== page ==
Living in a dense urban or suburban multifamily setting often means living without easy access to nature. Many residents in these housing environments crave some sort of outdoor space—if not a private one like a balcony or deck adjoining their unit, then a well-landscaped common area. While the appeal of such spaces is undeniable, it’s often difficult for housing associations and corporations to select, design, and maintain an area that may not be optimally suited for the purpose thanks to everything from space constraints to soil conditions to lack of sunlight. Making the most out of a challenging landscape space, therefore, requires creativity, flexibility, and some expertise.
Plant It Right
“When creating a planting plan for small spaces with limited light, high winds, or other challenges,” says Nicholas Carnovale, an Account Manager with BrightView Landscape Services, with locations throughout the U.S., “picking the right plant for the area is paramount. Make sure the water in containers or beds can readily drain, as most plants will not thrive in wet soils. Also look at self-watering containers that need less care and have no holes in the container to create a mess or wetness on surrounding hard surfaces.”
He continues, “The key to planning for a successful landscape is researching and matching the plant material to your growing conditions. When it comes to selecting plant material, resist the urge to visit a nursery center and buy plants that may look beautiful, yet may be incorrect for your growing conditions. You will be disappointed. Choose plants that will thrive in the light, wind, and soil conditions you actually have. Pay attention to improving the soil by incorporating compost. Once planted, monitor and apply only the needed amount of water to get the most out of your plants and design.”
Keep the Dirt Clean
According to certified landscape designer Maria von Brincken of Sudbury, Massachusetts, if a resident of a homeowners association—a complex of attached townhouses where each unit has a little plot in front, for example—wants to undertake a project to install planters or some shrubs on their plot, the first step is to review the association’s governing documents and check with the board and/or property manager to make sure the proposed landscaping plan comports with the procedural and aesthetic parameters of the association.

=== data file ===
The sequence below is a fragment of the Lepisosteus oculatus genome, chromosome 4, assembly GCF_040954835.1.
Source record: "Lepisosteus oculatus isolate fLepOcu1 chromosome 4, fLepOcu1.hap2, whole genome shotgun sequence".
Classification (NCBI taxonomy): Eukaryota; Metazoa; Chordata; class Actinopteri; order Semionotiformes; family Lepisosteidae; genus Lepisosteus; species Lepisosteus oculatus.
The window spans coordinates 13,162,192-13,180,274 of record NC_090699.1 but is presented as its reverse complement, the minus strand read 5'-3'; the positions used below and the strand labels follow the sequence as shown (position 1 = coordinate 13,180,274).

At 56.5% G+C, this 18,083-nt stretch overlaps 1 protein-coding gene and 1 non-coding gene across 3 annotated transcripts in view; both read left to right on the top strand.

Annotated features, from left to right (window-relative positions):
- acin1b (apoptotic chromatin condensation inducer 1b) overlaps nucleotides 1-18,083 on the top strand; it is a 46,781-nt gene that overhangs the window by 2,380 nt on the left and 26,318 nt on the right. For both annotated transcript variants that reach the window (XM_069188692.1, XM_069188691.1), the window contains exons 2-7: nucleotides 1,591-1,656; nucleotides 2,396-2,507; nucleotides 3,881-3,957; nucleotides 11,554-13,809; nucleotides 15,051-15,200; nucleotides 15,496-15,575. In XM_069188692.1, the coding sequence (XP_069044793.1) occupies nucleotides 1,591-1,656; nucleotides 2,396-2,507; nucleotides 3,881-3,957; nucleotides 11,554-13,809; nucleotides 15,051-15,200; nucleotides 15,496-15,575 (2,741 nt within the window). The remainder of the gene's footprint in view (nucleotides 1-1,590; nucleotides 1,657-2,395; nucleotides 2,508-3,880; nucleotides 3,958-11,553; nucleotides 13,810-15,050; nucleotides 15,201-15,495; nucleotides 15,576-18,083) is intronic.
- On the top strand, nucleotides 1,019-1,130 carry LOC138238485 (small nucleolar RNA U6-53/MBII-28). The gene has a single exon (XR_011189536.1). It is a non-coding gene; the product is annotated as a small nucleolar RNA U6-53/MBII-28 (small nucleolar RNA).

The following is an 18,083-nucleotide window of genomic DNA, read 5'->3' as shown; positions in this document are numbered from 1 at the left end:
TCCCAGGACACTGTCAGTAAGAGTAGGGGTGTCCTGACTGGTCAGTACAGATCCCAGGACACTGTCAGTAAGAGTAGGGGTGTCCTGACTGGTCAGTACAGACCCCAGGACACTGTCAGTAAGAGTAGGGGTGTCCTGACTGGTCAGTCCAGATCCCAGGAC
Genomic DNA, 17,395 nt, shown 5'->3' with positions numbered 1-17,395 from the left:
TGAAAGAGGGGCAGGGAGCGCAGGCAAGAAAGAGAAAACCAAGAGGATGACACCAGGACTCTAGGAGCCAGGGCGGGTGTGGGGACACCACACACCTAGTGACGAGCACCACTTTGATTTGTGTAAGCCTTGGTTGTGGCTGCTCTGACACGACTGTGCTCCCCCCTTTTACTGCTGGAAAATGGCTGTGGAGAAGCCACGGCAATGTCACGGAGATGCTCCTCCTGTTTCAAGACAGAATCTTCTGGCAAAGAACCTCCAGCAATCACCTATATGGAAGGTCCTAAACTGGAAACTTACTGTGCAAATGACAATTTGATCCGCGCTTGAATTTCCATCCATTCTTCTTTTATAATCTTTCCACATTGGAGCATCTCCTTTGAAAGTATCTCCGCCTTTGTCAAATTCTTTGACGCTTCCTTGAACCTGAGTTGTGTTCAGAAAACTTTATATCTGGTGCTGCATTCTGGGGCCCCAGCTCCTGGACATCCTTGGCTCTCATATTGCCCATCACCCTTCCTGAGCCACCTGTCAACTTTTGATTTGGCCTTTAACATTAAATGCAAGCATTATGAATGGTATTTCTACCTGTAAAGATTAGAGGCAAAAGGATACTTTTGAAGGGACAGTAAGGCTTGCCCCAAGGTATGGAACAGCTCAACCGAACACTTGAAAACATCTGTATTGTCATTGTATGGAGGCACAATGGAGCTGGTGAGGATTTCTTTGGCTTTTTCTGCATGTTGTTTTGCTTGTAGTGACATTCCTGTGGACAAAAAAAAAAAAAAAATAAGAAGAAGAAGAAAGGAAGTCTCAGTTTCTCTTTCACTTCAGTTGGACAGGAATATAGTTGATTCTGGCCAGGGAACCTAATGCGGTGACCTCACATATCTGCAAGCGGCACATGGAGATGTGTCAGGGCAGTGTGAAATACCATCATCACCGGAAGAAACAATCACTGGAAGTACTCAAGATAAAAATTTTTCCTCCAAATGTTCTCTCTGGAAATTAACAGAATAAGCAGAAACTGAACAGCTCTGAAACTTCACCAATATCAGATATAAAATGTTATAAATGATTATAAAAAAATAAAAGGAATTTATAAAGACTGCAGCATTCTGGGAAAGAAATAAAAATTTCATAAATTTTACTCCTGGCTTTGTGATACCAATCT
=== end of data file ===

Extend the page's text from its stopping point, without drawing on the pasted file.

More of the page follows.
After that, in order to really maximize the space while staying within the rules and regs, it’s usually best to work with a professional.
“Everybody has a wish list,” says von Brincken, “but a professional experienced with HOAs will be able to work within the parameters of the association’s rules. Even if the space is not large, there are ways to create private areas for different functions—for dining, for relaxing, or a place for the grandchildren to play.” She notes that a patch of lawn or a small patio can be turned into an inviting, intimate environment through the use of attractive containers, furniture, and paving materials.
New Jersey attorney Anne Ward of law firm Ehrlich, Petriello, Gudin, Plaza & Reed in Newark reinforces the importance of reviewing your governing docs before shoveling any dirt. “All unit owners are subject to the rules and regulations governing the condominium property, and they are assumed to have knowledge of those rules,” she says. These may include limits on the height, color, or number of plantings in public-facing areas of units, or restrictions on making any structural changes to limited common elements at all.
Additionally, says Ward, “Under the New Jersey Condominium Act, …[w]hile all owners are entitled to ‘use’ common elements, they are not entitled to unilaterally exert control over a common interest to the exclusion of other owners of the association. In fact,” she continues, “... unit owners are specifically prohibited from altering a common element.”
Laws in various municipalities may also limit one’s choices in terms of landscaping. Carol Anastasio, a licensed horticulturist and landscape designer who also serves on her co-op board in Manhattan, explains that in New York City, a tree is not allowed to touch a residential building at any point. Therefore, she says, the types of trees and where they are planted must take into consideration the size of the tree at its full maturity, and also the “developmental pruning—that’s in order to get it to grow the right way—and the maintenance pruning—which is to help reduce the likelihood of [limb] failure or conflict with the infrastructure. A lot of money is spent on just making sure trees don’t hit buildings.”
A Tree Grows in Manhattan
For many multifamily buildings in New York and other big cities, a street tree and its two-by-two-foot bed might be the closest one gets to “landscaping” in front of their home. But trees in parks or on public sidewalks or roads can’t be pruned by just anyone, and messing with or injuring a tree or its bed can have severe consequences in the city.
“No one is allowed to perform any work on a tree unless they are employed by the Parks Department, are under a pruning or removal contract with Parks, or possess an official Tree Work Permit with expressed consent from our Forestry Division,” says arborist Sam Bishop, Director of Education for Trees New York. “It is illegal and punishable by law for citizens to remove, kill, or damage a street or park tree, whether intentionally or accidentally.”